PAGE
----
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bob

Games length

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Thought this might be an interesting topic, that has bothered me for a while.

 

 

Basically, I have less and less time to play games these days, but i still try and squeeze in an hour every now and then. I feel like there are some games these days that are just long for the sake of being long, while others seem to judge the length better.

 

 

My playthrough of The Witcher 3 suffered a lot from this. After about 25 hours of playing through the main storyline, I felt it was ready to wrap up and deliver the ending. However, it just kept going! There was still about a third of the game to go! It just felt so long, i ended up being relieved when it finished, which was a pity, because I was really enjoying the game up until then. The slog at the end left a bitter taste in my mouth, and made me less likely to do any post game content.

 

 

As a comparison, a game like Titanfall 2 had a great, neat campaign that felt about the right length, with a nicely judged difficulty curve and good pacing throughout. I was satisfied all the way to the end, and didn't feel like it had ended prematurely.

 

 

The other aspect is the post-game content, or trophy hunting. In my opinion, through the process of playing the main story of a game, it should guide you towards opening up the rest of the content/side quests, and through playing those, you should be 60-70% of the way through the games content. Once done, you can play through and mop up the rest of the side quests, content or trophies. This isn't the case in certain games. After completing Yakuza 0 (for which the main story was pretty well judged IMO), the amount of extra crap to do was just silly, especially trophy hunting. I think after around 30 hours, I had finished the main game and done a fair few of the side quests, but there was still around 100 hours of 'extras' to do (according to howlongtobeat.com)! I realise that no-one is forcing you to do all the extras, but 'completing' a game gives a certain sort of satisfaction, and putting that behind a 100 hour barrier just seems bizarre.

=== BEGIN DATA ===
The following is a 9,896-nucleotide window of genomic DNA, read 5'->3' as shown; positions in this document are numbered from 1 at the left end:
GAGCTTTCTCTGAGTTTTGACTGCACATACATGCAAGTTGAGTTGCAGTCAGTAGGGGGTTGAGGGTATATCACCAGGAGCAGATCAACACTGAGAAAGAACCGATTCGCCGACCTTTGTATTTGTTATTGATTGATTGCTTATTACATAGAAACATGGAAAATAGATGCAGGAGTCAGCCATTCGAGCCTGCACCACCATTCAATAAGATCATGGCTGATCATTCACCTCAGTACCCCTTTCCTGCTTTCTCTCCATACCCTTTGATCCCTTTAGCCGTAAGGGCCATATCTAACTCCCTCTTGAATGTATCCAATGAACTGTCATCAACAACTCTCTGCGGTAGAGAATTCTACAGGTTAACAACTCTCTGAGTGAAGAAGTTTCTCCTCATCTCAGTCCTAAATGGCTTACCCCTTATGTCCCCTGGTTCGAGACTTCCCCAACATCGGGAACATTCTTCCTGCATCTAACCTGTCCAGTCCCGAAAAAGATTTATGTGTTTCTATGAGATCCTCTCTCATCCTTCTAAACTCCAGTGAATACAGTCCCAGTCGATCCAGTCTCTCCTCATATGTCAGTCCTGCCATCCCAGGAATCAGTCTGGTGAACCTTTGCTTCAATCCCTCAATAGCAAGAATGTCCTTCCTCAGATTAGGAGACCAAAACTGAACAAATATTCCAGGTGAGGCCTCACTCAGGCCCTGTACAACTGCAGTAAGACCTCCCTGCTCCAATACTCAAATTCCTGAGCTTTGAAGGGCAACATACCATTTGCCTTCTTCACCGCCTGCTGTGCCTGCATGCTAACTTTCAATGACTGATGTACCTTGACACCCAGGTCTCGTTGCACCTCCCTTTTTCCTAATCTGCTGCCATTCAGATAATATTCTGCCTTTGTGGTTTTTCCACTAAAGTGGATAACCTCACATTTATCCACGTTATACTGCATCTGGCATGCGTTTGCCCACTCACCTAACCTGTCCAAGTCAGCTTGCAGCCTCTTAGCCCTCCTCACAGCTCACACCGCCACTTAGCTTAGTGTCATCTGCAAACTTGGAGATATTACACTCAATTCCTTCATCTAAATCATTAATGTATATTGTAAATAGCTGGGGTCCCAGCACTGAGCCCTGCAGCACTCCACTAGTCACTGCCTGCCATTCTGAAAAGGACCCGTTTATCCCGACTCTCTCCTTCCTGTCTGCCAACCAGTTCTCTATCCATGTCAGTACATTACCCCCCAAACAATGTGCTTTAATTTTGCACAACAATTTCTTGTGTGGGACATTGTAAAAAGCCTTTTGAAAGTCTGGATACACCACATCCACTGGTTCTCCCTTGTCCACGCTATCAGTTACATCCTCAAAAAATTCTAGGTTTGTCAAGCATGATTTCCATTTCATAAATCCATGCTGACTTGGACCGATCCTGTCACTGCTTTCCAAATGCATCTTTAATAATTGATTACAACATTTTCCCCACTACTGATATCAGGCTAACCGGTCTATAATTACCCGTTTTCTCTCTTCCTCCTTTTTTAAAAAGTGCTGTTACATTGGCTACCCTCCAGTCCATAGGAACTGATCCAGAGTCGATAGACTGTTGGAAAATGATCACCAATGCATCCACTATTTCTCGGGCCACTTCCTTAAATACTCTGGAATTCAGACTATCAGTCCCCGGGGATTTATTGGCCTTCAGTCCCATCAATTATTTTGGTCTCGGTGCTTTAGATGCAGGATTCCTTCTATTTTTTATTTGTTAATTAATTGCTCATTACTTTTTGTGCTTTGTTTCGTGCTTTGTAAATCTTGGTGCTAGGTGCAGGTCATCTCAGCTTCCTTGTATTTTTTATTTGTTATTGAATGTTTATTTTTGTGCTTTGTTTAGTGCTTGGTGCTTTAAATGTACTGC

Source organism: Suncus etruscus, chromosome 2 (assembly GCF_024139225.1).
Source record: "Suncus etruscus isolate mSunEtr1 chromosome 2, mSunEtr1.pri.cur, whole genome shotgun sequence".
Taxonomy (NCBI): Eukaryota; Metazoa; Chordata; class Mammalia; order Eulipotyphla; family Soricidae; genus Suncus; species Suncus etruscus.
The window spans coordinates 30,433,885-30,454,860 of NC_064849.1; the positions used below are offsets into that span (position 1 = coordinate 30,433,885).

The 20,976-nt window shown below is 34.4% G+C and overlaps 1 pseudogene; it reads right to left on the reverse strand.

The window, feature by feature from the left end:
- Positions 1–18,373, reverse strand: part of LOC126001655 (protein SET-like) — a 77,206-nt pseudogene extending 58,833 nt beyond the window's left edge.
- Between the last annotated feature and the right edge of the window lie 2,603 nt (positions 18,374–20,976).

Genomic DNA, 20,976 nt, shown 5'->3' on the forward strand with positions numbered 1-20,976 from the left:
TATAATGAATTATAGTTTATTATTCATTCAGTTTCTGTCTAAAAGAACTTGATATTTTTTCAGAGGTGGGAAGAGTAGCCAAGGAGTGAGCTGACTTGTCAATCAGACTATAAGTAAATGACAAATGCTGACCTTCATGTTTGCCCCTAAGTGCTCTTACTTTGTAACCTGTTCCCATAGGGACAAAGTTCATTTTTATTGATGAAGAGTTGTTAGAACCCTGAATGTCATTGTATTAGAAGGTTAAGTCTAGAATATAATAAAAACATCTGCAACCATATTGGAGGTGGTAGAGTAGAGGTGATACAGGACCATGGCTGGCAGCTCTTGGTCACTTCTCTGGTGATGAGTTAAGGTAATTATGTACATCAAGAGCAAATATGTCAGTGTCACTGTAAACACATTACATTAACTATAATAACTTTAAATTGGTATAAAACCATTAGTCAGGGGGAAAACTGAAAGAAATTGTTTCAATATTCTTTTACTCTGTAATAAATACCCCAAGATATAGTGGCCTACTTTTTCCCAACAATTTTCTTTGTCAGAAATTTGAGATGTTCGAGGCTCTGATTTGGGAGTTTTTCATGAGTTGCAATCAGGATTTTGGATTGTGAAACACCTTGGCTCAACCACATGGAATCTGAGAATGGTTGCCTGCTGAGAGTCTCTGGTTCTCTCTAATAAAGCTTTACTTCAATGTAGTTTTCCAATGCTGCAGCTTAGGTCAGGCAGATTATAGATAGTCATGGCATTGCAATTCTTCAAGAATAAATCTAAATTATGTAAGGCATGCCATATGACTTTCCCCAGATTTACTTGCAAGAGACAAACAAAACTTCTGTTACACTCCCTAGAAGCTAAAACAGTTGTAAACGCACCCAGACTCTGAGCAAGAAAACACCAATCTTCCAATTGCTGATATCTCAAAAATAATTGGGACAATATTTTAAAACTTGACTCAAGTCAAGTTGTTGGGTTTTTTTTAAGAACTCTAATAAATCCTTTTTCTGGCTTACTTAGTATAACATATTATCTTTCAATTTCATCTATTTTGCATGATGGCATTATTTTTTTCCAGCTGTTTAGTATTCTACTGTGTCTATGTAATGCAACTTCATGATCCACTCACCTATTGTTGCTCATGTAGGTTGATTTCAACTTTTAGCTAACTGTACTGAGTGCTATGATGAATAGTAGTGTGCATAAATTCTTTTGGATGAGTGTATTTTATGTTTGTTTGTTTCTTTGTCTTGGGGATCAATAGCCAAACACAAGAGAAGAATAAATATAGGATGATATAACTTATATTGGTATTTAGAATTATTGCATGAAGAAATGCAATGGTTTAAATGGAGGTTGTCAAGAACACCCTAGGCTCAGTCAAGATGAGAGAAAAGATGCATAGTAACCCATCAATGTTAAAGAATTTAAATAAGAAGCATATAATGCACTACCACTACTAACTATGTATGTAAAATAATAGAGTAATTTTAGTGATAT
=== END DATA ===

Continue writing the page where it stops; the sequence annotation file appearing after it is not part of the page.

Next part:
One argument in favour of long games is the value for money aspect. Many people argue that if you are paying £60 for a game, you want it to last as long as possible before you feel the need to spend another £60 on the next one. However, there's a difference in playing a game that has great 'replayability', and one that just gives you loads of boring tasks to do to draw the game out, or adds a load of extraneous chapters and has a story that drags. One could draw parallels with films. Nobody complains that films aren't long enough. If the film tells a great story in 90 mins or 180 mins, it's still a good film. Nobody is walking out of the cinema complaining that the film should have been 4 hours long. 

 

 

Anywho, do you think some games are too long these days? Should we expect a certain length of gameplay, or should it not really matter? How much post-game content is acceptable/needed? What sort of balance is needed?

 

 

 

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I tend to prefer shorter games these days but it completely depends on how invested in the world/game I am. Games like Persona 4 or (completely the opposite to you bob) The Witcher 3 kept me so interested that I was happy to keep playing.

I don't necessarily have time to play the longer games anymore but if one really sucks me in then I'll tend to get lost in it for hours (a rarity for me these days).